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AHA annual convention will feature many politically relevant panels

January is almost upon us, and it is time again for the American Historical Association’s annual meeting. The 2010 convention, themed “Oceans, Islands, Continents,” will take place in San Diego from January 7-10.

Protests by numerous history departments over the prominent support given to California’s Proposition 8 by the owner of the Manchester Grand Hyatt, one of the hotels where the meeting is to be headquartered, have prompted the AHA to sponsor a working group for “Historical Perspectives on Same-Sex Marriage.” This working group will explore recent scholarship on sexuality and marriage and will be running a series of threaded sessions throughout the convention. In keeping with the theme of “Oceans, Islands, Continents,” the working group is co-sponsored, along with the Committee on Lesbian, Gay, Bisexual, and Transgender History, the 2008 documentary An Island Calling, an exploration of the deeper issues surrounding the 2001 slaying of a prominent gay couple in Suva, Fiji.

As always, the AHA will be hosting a number of different sessions that place current events in an historical context. The inauguration of America’s first black president, coupled with the greatest economic crisis since the Great Depression, has spurred the formation of a panel chaired by UC-Berkeley’s David Hollinger to examine Barack Obama and the influence of various modes of twentieth century American history on his presidency and political thought. A roundtable discussion chaired by Michael A. Bernstein of Tulane University will also examine the legacy of the New Deal and its effect on Obama’s economic policies, the history of social legislation in America, and the Democratic Party’s complex relationship with foreign relations and national security.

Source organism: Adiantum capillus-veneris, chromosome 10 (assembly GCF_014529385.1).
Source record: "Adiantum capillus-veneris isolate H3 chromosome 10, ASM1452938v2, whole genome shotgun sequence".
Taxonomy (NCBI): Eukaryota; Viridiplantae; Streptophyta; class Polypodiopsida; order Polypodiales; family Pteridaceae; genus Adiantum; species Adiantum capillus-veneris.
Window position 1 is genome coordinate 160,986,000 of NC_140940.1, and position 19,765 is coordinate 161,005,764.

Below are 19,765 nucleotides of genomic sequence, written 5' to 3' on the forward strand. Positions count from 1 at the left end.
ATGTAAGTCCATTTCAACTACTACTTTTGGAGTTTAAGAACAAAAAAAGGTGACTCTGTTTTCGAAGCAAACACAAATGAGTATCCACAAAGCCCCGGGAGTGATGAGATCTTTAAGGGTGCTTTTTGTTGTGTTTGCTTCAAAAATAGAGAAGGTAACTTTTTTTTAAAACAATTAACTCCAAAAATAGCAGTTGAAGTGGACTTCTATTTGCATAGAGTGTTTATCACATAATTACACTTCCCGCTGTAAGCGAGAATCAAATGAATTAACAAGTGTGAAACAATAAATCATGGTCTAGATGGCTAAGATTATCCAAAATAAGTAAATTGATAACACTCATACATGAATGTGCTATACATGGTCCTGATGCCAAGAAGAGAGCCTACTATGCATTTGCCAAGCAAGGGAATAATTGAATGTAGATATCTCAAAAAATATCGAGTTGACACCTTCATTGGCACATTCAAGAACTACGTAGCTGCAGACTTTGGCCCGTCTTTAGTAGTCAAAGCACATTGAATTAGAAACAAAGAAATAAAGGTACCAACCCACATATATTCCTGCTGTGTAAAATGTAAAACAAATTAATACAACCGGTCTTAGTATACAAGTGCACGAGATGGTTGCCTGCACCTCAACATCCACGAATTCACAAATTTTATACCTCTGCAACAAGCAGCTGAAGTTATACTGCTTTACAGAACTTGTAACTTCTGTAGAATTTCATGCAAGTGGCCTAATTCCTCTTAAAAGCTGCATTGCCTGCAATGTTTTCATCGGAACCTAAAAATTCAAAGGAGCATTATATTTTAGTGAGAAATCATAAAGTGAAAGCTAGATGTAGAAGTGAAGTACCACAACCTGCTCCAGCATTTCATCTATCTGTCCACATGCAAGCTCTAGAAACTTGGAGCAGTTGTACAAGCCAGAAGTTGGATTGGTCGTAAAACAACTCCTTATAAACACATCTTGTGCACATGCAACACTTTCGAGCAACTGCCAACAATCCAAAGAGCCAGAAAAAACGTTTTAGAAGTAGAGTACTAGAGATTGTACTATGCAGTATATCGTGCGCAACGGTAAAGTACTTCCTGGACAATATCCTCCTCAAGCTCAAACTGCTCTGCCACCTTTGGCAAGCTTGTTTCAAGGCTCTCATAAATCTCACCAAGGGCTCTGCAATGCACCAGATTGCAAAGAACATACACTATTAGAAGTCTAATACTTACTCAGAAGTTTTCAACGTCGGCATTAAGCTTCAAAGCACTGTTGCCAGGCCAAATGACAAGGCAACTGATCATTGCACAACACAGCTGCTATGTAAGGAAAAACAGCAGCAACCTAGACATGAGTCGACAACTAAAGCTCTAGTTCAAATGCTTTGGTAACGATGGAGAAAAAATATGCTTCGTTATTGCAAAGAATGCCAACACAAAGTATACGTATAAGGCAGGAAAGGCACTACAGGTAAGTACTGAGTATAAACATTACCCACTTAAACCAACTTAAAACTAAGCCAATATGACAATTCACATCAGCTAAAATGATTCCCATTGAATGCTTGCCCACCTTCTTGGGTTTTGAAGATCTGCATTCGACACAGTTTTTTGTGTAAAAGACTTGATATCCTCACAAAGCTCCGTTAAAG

The proliferation of new technologies has revolutionized both historical research and the teaching of history, and the AHA has formed several panels to address the ever-increasing digitization of the historical profession. Google’s controversial Google Books program will be the focus of the provocatively titled panel “Is Google Good for History?”

The AHA is not just the domain of academic historians, and there will be several panels at this year’s convention on history teaching in our nation’s high schools, and the relationship between academics and primary and secondary school teachers. The panel “Working Together: A Century of Collaboration between Classroom Teachers and University Professors to Improve History Teaching,” chaired by a high school teacher, will trace the origins of the separation between the university and the high school, and the developments within the past twenty-odd years to raise historical education standards in the United States.

HNN will have comprehensive coverage of these panels and many others, and will, of course, bring you the details of the AHA’s business and procedural meetings. Look for conference updates starting January 7.